After listening to a sermon, I thought about what I want in the sermon. Here are a few of the primary things that I want from a sermon. I especially want these things from a black preacher preaching a black sermon.
Please have only one main thought and supporting thoughts. As I think about some of the more difficult sermons that I have listened to I begin to realize that often the preacher jumps from thought to thought without giving adequate exposition to any of them. If there is more than one main thought give me some kind of handout so that I can remember it. If it isn’t worth remembering it probably isn’t worth hearing.
Give me at least one thing to take home. Preferably it will be the main point of the sermon, but if not I will probably only pick one thing and forget everything else. Please help me determine what I should remember to take home.
In addition, give me something that I can apply when I get home. Theory is good and necessary, but if you don’t apply it, most of us will not be able to use it. My homiletics professor said that we should make sure that the Gospel is portable.
Do not bore the people. I am coming more to the conclusion that boring the people is sin. If you can’t make the Gospel exciting you probably are doing something wrong! Please note that I am not speaking of sensationalism, but something is wrong when a reasonably connected member who has come to hear a word from the Lord is put to sleep.
Know Your Sermon. Practice your sermon. In addition don’t steal anyones sermon without giving proper credit and making the sermon your own.
Do not use illustrations only a PhD can understand. I saw one sermon where the preacher put up a CAT scan of a Brain. It didn’t clarify anything and probably caused many minds to think about something else.
If you have 300 people in the audience and you preach for half an hour that is 150 man-hours that are spent listening to the sermon. Don’t waste those 150 hours!
This post has been expanded into a free ebook that you can find information about at this link
You can see his process more fully in the book Preaching Paul.
Someone asked once how long should each step take? Well that is a hard question, it should take as long as it takes you to finish the point. But I do wish to add that you will never be totally finished in sermon preparation even after the presentation of the sermon. So you must prepare enough…what that means depends on who you are…
What is the New Homiletic and how has it affected homiletics? This book by Fred Craddock is often referred to as the book that started a big change to the homiletic horizon. As I read it today many things sound almost axiomatic due to the strong influence of the work.
If you wish to learn about the foundations of homiletics today or you have a historical interest in “the New Homiletic,” or you just wish to read a good overview of a method of preaching, I would suggest that you purchase and read the work. You can download a review of this foundational work below.
On page 3 Craddock asks for a stay of execution against the sermon. I think that his book
demonstrates that sermons can overcome the problems described in Chapter 1. This book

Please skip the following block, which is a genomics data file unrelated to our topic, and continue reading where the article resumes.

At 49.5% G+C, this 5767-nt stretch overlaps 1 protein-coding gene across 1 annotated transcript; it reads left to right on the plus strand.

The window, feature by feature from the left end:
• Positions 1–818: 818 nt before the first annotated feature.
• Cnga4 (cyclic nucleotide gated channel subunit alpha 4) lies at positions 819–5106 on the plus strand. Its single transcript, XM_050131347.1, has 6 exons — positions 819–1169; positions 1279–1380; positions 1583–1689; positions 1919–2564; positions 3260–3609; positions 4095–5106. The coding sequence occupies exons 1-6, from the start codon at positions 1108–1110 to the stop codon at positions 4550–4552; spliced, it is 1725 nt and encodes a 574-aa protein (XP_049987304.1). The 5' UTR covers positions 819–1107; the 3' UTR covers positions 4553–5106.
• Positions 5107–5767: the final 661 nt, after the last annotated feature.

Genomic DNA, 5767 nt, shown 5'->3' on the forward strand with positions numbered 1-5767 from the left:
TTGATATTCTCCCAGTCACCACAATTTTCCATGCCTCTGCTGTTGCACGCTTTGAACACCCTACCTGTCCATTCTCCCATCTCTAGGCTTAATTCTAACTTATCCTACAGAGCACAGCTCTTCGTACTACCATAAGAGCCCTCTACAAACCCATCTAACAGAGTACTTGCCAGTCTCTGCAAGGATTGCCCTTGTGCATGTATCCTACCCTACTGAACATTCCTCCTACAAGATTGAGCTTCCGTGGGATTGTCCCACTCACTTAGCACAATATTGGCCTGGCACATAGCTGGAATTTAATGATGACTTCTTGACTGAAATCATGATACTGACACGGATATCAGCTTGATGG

shows the fundamentals of induction, narrative, and other components of the new Homiletic
clearly and quickly and thus even today I would suggest that all preachers read it.
What is the role of authenticity in preaching? Should it equate to authority? Why or Why not? Here are 4 things preachers should keep in mind when discussing the term authenticity:
What is prophetic preaching? Zach Mills, one of my collegues in the Modern Homiletics Theory course, summarized prophetic preaching as:
[P]reaching that creatively speaks-on behalf of others-of the injustices and inadequacies of the present and the hopeful possibilities of the future.
We often speak of prophetic preaching as primarily speaking truth to power and the powerful. Often we do not recognize the times to speak truth to those who wield power in our own sphere of influence. Dr. Brad Braxton, in a lecture at the Kelly Miller Smith Institute, stated that the prophetic witness cuts both ways. What we speak to power we must speak to ourselves. The lack of equality for women in the Black Church demonstrates that while we may speak of inequality in others we must in addition speak it to ourselves when it is needed.
To add to this important point, I also think that another thing that Mills brought out is very important. The idea that we should not totally divorce prophetic and pastoral preaching. Prophetic preaching definitely plays some pastoral roles. Going back to Mills’ definition, to speak for the oppressed and articulate their concerns gives voice to them and serves a pastoral function. In addition to provide a vision of a better day is pastoral.
I think that the difference between the two is one of emphasis and not totally separation. Prophetic preaching is something that all preachers must do on occasion. Some of us relish that job and others shy away from it, but if we are to be true preachers of the Gospel we must provide a vision of a better world and confront the powers in this world that would stand in the way of that vision.
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